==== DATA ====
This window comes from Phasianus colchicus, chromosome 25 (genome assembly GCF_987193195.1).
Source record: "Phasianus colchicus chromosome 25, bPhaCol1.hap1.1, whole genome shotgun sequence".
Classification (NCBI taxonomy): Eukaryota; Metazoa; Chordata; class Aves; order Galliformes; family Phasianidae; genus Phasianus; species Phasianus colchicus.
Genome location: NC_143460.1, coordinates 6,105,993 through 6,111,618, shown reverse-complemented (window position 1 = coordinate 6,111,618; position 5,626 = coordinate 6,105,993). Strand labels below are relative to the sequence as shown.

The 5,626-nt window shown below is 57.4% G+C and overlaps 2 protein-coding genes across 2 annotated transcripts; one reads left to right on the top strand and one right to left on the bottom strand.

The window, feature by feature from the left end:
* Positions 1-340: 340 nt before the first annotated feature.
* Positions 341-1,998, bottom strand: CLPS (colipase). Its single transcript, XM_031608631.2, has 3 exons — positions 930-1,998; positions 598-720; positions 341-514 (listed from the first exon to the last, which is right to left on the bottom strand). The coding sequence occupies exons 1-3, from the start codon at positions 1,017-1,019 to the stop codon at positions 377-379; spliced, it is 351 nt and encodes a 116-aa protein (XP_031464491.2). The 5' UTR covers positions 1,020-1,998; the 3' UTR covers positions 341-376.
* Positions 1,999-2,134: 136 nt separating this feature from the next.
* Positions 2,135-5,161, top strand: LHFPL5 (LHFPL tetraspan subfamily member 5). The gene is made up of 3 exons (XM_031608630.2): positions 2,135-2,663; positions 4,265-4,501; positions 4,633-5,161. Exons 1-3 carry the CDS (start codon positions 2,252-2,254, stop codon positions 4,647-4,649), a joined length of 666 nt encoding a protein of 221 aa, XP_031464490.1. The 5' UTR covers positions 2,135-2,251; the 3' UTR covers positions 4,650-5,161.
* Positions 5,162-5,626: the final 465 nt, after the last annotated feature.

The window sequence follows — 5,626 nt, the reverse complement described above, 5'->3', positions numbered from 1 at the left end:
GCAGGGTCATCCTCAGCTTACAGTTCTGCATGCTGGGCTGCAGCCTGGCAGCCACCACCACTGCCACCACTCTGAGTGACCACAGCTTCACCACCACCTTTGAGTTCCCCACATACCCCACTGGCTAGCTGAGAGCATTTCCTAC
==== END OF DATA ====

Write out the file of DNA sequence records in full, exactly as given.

This window comes from Phasianus colchicus, chromosome 25 (genome assembly GCF_987193195.1).
Source record: "Phasianus colchicus chromosome 25, bPhaCol1.hap1.1, whole genome shotgun sequence".
Classification (NCBI taxonomy): Eukaryota; Metazoa; Chordata; class Aves; order Galliformes; family Phasianidae; genus Phasianus; species Phasianus colchicus.
Genome location: NC_143460.1, coordinates 6,105,993 through 6,111,618, shown reverse-complemented (window position 1 = coordinate 6,111,618; position 5,626 = coordinate 6,105,993). Strand labels below are relative to the sequence as shown.

The 5,626-nt window shown below is 57.4% G+C and overlaps 2 protein-coding genes across 2 annotated transcripts; one reads left to right on the top strand and one right to left on the bottom strand.

The window, feature by feature from the left end:
* Positions 1-340: 340 nt before the first annotated feature.
* Positions 341-1,998, bottom strand: CLPS (colipase). Its single transcript, XM_031608631.2, has 3 exons — positions 930-1,998; positions 598-720; positions 341-514 (listed from the first exon to the last, which is right to left on the bottom strand). The coding sequence occupies exons 1-3, from the start codon at positions 1,017-1,019 to the stop codon at positions 377-379; spliced, it is 351 nt and encodes a 116-aa protein (XP_031464491.2). The 5' UTR covers positions 1,020-1,998; the 3' UTR covers positions 341-376.
* Positions 1,999-2,134: 136 nt separating this feature from the next.
* Positions 2,135-5,161, top strand: LHFPL5 (LHFPL tetraspan subfamily member 5). The gene is made up of 3 exons (XM_031608630.2): positions 2,135-2,663; positions 4,265-4,501; positions 4,633-5,161. Exons 1-3 carry the CDS (start codon positions 2,252-2,254, stop codon positions 4,647-4,649), a joined length of 666 nt encoding a protein of 221 aa, XP_031464490.1. The 5' UTR covers positions 2,135-2,251; the 3' UTR covers positions 4,650-5,161.
* Positions 5,162-5,626: the final 465 nt, after the last annotated feature.

The window sequence follows — 5,626 nt, the reverse complement described above, 5'->3', positions numbered from 1 at the left end:
GCAGGGTCATCCTCAGCTTACAGTTCTGCATGCTGGGCTGCAGCCTGGCAGCCACCACCACTGCCACCACTCTGAGTGACCACAGCTTCACCACCACCTTTGAGTTCCCCACATACCCCACTGGCTAGCTGAGAGCATTTCCTAC